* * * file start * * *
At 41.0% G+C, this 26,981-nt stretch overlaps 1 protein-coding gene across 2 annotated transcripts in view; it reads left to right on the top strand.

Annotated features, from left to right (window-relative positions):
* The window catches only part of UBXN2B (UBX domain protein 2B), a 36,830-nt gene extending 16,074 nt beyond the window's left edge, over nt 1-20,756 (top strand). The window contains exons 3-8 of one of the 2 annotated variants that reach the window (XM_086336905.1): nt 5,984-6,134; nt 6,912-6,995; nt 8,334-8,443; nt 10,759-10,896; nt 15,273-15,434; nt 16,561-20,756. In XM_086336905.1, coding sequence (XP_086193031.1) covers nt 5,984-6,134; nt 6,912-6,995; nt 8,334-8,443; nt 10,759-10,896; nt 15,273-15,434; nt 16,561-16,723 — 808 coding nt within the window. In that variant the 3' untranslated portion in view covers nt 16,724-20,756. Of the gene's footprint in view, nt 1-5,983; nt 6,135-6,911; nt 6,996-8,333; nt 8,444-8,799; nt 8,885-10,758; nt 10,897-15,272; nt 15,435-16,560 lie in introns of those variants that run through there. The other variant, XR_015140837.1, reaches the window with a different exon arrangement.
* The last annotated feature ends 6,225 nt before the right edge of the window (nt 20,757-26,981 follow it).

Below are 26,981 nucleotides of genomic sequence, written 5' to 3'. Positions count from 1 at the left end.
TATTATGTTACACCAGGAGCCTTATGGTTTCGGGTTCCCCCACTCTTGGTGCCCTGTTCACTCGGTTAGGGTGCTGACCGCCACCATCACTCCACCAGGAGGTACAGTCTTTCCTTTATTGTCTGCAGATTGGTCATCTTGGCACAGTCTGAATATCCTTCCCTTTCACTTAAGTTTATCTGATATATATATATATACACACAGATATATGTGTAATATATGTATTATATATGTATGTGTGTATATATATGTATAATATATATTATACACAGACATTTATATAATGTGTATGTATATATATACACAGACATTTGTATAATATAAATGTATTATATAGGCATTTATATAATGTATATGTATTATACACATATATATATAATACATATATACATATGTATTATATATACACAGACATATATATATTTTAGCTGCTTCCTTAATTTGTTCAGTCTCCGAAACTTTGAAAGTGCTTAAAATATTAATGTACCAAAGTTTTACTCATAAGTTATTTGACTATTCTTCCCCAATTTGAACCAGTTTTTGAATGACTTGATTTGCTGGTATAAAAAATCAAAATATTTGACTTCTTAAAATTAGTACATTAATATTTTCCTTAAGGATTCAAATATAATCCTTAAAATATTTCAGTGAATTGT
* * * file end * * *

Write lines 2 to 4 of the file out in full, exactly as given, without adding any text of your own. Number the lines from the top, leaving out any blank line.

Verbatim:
Annotated features, from left to right (window-relative positions):
* The window catches only part of UBXN2B (UBX domain protein 2B), a 36,830-nt gene extending 16,074 nt beyond the window's left edge, over nt 1-20,756 (top strand). The window contains exons 3-8 of one of the 2 annotated variants that reach the window (XM_086336905.1): nt 5,984-6,134; nt 6,912-6,995; nt 8,334-8,443; nt 10,759-10,896; nt 15,273-15,434; nt 16,561-20,756. In XM_086336905.1, coding sequence (XP_086193031.1) covers nt 5,984-6,134; nt 6,912-6,995; nt 8,334-8,443; nt 10,759-10,896; nt 15,273-15,434; nt 16,561-16,723 — 808 coding nt within the window. In that variant the 3' untranslated portion in view covers nt 16,724-20,756. Of the gene's footprint in view, nt 1-5,983; nt 6,135-6,911; nt 6,996-8,333; nt 8,444-8,799; nt 8,885-10,758; nt 10,897-15,272; nt 15,435-16,560 lie in introns of those variants that run through there. The other variant, XR_015140837.1, reaches the window with a different exon arrangement.
* The last annotated feature ends 6,225 nt before the right edge of the window (nt 20,757-26,981 follow it).